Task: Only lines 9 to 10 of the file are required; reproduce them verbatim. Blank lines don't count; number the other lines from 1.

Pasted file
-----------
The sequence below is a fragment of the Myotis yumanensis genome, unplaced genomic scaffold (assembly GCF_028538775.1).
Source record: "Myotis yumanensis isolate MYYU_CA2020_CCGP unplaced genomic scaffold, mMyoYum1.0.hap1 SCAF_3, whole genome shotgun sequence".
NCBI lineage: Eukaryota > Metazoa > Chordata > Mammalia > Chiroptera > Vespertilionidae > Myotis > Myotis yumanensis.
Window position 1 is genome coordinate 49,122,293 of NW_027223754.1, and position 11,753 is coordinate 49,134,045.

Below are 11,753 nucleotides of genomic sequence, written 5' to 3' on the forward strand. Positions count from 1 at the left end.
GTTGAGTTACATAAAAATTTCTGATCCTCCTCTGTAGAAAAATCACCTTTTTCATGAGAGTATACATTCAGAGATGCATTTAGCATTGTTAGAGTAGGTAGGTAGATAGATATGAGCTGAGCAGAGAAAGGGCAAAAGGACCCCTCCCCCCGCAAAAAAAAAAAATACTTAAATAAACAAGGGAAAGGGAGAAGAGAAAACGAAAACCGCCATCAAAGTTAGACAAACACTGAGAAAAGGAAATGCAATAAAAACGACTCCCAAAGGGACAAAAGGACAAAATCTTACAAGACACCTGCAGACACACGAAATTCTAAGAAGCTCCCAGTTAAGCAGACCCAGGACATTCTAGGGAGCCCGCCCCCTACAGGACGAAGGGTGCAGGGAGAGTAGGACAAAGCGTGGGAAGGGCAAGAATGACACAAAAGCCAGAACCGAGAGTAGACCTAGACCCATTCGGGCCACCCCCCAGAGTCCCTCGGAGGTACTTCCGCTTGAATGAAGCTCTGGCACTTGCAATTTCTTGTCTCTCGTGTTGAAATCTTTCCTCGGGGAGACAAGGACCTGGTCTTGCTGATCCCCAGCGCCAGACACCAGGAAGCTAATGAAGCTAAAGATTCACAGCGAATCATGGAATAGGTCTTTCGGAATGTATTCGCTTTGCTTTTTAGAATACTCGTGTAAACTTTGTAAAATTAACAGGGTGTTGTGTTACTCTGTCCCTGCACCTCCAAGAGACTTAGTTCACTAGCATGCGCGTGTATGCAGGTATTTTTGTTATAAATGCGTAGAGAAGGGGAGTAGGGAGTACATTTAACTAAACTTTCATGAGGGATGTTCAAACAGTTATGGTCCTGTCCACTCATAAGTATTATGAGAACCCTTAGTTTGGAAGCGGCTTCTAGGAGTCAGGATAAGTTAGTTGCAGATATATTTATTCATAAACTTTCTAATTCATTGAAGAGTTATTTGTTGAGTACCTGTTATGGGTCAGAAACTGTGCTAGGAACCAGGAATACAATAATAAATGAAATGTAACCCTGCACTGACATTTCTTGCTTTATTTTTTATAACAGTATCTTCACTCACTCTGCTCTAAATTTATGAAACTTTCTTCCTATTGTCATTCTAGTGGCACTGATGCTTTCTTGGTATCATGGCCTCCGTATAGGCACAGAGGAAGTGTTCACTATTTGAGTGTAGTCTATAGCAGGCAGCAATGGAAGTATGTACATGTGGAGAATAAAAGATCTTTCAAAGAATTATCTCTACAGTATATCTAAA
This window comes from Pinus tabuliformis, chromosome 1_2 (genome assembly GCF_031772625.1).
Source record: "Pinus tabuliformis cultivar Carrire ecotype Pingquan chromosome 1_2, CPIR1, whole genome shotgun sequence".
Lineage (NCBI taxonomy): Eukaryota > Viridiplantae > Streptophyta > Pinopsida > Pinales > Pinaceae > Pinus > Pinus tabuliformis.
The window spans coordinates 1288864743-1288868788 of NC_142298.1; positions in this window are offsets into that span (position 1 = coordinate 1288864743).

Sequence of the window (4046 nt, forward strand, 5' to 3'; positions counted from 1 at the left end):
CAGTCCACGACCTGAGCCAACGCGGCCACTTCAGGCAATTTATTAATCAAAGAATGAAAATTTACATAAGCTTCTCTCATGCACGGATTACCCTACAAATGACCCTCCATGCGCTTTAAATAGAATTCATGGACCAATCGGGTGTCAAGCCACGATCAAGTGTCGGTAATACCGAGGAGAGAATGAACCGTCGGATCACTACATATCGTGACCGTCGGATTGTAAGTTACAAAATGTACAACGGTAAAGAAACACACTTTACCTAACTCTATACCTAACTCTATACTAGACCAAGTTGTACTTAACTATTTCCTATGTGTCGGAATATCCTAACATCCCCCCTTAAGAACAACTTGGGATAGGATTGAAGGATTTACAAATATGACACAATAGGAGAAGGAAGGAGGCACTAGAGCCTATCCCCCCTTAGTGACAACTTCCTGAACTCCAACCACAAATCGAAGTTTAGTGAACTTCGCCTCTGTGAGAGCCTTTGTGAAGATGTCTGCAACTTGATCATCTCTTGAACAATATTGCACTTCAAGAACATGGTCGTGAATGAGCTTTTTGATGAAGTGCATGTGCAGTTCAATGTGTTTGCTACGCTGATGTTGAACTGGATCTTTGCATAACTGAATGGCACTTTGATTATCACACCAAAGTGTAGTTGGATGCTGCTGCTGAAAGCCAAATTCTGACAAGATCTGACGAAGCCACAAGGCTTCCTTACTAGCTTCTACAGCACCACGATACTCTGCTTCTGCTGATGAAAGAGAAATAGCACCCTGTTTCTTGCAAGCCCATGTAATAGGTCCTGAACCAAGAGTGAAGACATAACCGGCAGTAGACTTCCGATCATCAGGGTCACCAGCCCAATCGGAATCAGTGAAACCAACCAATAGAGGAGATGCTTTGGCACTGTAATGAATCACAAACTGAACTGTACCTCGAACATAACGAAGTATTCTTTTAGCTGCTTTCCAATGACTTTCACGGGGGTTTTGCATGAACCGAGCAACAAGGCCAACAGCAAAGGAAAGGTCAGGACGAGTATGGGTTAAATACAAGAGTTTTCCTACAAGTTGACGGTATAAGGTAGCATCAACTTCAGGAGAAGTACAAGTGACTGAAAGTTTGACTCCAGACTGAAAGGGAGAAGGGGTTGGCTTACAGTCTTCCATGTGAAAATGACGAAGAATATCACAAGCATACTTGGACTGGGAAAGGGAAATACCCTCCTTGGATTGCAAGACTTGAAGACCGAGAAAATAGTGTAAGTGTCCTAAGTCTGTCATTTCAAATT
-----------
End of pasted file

Lineage (NCBI taxonomy): Eukaryota > Viridiplantae > Streptophyta > Pinopsida > Pinales > Pinaceae > Pinus > Pinus tabuliformis.
The window spans coordinates 1288864743-1288868788 of NC_142298.1; positions in this window are offsets into that span (position 1 = coordinate 1288864743).